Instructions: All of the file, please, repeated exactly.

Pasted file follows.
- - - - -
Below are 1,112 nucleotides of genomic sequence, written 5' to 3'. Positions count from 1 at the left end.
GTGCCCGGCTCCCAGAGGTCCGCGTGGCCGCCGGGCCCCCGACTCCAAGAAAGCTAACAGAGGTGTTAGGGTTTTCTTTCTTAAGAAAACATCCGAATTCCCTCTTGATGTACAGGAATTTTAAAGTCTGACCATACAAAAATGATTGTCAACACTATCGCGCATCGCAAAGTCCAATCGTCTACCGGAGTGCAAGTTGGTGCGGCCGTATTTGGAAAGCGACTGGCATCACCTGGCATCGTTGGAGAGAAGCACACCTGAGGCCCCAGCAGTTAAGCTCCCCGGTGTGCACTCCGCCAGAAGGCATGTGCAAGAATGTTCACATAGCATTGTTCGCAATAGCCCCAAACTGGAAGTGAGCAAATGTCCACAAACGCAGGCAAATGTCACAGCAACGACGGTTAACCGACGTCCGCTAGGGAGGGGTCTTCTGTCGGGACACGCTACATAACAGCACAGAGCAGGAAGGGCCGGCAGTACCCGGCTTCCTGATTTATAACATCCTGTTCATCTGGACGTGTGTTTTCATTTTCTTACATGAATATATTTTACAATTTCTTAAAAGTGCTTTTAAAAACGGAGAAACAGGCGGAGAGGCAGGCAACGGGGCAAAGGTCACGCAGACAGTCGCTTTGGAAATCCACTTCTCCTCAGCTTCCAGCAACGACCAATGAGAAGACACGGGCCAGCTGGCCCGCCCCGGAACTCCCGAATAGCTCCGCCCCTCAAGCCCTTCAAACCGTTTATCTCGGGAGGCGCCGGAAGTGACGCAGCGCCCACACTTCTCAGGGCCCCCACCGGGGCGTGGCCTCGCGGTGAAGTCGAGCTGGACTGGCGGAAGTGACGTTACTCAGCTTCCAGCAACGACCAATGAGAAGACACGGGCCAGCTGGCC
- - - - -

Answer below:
Below are 1,112 nucleotides of genomic sequence, written 5' to 3'. Positions count from 1 at the left end.
GTGCCCGGCTCCCAGAGGTCCGCGTGGCCGCCGGGCCCCCGACTCCAAGAAAGCTAACAGAGGTGTTAGGGTTTTCTTTCTTAAGAAAACATCCGAATTCCCTCTTGATGTACAGGAATTTTAAAGTCTGACCATACAAAAATGATTGTCAACACTATCGCGCATCGCAAAGTCCAATCGTCTACCGGAGTGCAAGTTGGTGCGGCCGTATTTGGAAAGCGACTGGCATCACCTGGCATCGTTGGAGAGAAGCACACCTGAGGCCCCAGCAGTTAAGCTCCCCGGTGTGCACTCCGCCAGAAGGCATGTGCAAGAATGTTCACATAGCATTGTTCGCAATAGCCCCAAACTGGAAGTGAGCAAATGTCCACAAACGCAGGCAAATGTCACAGCAACGACGGTTAACCGACGTCCGCTAGGGAGGGGTCTTCTGTCGGGACACGCTACATAACAGCACAGAGCAGGAAGGGCCGGCAGTACCCGGCTTCCTGATTTATAACATCCTGTTCATCTGGACGTGTGTTTTCATTTTCTTACATGAATATATTTTACAATTTCTTAAAAGTGCTTTTAAAAACGGAGAAACAGGCGGAGAGGCAGGCAACGGGGCAAAGGTCACGCAGACAGTCGCTTTGGAAATCCACTTCTCCTCAGCTTCCAGCAACGACCAATGAGAAGACACGGGCCAGCTGGCCCGCCCCGGAACTCCCGAATAGCTCCGCCCCTCAAGCCCTTCAAACCGTTTATCTCGGGAGGCGCCGGAAGTGACGCAGCGCCCACACTTCTCAGGGCCCCCACCGGGGCGTGGCCTCGCGGTGAAGTCGAGCTGGACTGGCGGAAGTGACGTTACTCAGCTTCCAGCAACGACCAATGAGAAGACACGGGCCAGCTGGCC